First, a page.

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SYSTEMATIC REVIEW article

Front. Endocrinol., 21 June 2021 | https://doi.org/10.3389/fendo.2021.701253

The Accuracy of Near Infrared Autofluorescence in Identifying Parathyroid Gland During Thyroid and Parathyroid Surgery: A Meta-Analysis

  • 1Department of Thyroid and Breast Surgery, Chengdu Third People’s Hospital, Chengdu, China
  • 2Department of Chemistry, School of Basic Medical Science, North Sichuan Medical College, Nanchong, China

Objective: We aim to assess the accuracy of near infrared autofluorescence in identifying parathyroid gland during thyroid and parathyroid surgery.

Method: A systematic literature search was conducted by using PubMed, Embase, and the Cochrane Library electronic databases for studies that were published up to February 2021. The reference lists of the retrieved articles were also reviewed. Two authors independently assessed the methodological quality and extracted the data. A random-effects model was used to calculate the combined variable. Publication bias in these studies was evaluated with the Deeks’ funnel plots.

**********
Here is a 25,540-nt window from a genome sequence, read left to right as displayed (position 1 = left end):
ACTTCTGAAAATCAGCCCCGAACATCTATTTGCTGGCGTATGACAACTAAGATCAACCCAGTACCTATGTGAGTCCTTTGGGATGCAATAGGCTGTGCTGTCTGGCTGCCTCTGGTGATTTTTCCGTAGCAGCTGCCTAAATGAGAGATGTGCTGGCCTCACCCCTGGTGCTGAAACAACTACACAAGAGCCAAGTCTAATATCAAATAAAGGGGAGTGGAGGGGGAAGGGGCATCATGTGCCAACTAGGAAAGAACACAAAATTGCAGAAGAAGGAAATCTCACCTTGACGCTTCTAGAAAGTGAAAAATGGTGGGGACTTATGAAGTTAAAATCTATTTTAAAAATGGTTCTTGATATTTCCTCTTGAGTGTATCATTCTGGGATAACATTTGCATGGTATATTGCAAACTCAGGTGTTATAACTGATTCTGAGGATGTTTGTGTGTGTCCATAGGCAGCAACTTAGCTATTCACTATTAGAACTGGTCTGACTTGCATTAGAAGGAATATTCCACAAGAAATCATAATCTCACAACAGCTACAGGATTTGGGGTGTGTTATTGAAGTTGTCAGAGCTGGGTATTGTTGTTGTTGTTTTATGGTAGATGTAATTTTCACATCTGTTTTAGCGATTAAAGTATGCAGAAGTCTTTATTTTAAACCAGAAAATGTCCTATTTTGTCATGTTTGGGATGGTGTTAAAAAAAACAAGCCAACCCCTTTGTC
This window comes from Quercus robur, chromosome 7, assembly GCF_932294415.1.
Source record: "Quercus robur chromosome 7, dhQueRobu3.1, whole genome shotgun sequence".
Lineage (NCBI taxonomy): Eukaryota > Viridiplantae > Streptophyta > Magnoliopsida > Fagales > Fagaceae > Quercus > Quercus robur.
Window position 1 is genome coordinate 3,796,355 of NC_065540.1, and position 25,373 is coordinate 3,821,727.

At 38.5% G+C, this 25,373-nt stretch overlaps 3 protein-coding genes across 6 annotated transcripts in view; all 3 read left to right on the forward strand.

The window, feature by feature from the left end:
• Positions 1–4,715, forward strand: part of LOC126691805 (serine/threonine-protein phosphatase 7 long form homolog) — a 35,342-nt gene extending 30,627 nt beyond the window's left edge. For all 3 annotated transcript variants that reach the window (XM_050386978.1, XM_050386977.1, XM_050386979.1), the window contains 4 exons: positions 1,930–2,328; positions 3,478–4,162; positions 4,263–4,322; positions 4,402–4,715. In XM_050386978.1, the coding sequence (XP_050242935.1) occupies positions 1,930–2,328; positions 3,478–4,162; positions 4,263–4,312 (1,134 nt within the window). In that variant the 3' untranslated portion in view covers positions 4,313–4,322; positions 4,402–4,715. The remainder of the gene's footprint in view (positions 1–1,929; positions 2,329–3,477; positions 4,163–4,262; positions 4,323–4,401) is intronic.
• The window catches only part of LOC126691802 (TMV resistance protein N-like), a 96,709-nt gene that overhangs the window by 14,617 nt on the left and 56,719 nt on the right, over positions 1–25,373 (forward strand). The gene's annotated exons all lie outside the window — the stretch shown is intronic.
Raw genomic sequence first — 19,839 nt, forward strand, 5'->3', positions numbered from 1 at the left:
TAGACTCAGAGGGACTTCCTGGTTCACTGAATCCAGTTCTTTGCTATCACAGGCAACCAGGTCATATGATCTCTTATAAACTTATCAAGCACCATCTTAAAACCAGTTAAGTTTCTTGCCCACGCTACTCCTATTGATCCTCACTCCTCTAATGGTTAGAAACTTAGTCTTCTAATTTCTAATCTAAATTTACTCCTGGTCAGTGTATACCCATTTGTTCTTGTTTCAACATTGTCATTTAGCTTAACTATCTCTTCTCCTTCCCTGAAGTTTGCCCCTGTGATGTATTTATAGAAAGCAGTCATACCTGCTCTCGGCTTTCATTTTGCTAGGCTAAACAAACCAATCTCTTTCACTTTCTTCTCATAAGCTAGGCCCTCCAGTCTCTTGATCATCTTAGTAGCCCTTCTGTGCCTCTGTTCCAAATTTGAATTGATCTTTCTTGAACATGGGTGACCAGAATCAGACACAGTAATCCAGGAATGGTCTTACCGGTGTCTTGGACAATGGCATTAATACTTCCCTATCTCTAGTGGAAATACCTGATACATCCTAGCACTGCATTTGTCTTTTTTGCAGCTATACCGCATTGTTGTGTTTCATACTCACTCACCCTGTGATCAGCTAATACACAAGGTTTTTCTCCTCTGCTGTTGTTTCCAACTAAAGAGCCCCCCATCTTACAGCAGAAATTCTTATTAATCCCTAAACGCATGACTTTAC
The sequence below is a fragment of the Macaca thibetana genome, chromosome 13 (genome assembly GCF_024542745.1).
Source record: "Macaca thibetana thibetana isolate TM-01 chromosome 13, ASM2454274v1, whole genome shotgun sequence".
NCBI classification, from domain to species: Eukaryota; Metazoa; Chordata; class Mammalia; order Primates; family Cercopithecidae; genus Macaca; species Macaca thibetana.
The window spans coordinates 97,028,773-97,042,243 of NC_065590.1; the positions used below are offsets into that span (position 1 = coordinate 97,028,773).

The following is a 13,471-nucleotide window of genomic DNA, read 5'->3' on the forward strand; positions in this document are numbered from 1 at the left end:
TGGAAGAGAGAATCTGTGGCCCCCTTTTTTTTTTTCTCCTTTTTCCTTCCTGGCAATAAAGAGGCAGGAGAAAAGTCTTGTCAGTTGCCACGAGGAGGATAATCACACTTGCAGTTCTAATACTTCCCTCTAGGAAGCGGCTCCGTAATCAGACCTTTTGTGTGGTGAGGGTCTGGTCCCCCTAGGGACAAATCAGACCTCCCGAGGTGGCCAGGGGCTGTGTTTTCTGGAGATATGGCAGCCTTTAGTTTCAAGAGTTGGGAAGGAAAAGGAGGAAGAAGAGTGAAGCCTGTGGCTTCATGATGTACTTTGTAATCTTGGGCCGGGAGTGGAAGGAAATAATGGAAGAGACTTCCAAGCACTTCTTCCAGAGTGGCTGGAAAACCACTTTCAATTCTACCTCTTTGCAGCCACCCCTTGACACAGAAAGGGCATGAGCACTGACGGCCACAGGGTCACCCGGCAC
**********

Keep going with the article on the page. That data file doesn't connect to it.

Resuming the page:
Result: A total of 24 studies involving 2,062 patients and 6,680 specimens were included for the meta-analysis. The overall combined sensitivity and specificity, and the area under curve of near infrared autofluorescence were 0.96, 0.96, and 0.99, respectively. Significant heterogeneities were presented (Sen: I2 = 87.97%, Spe: I2 = 65.38%). In the subgroup of thyroid surgery, the combined sensitivity and specificity, and the area under curve of near infrared autofluorescence was 0.98, 0.99, and 0.99, respectively, and the heterogeneities were moderate (Sen: I2 = 59.71%, Spe: I2 = 67.65%).

Conclusion: Near infrared autofluorescence is an excellent indicator for identifying parathyroid gland during thyroid and parathyroid surgery.

Introduction

During thyroid and parathyroid surgery, identification of the parathyroid gland (PG) always relies on the visual judgment and experience of the surgeon (1, 2). Failure to identify the normal PG during thyroid surgery might result in PG damage, devascularization, and inadvertent resection, and thus bring about postoperative hypoparathyroidism. Hypoparathyroidism can lead to poor experience, prolonged hospitalization, and lower quality of life (35). On the other hand, failure to identify the abnormal PG during parathyroid surgery for hyperparathyroidism would result in reoperation (6, 7).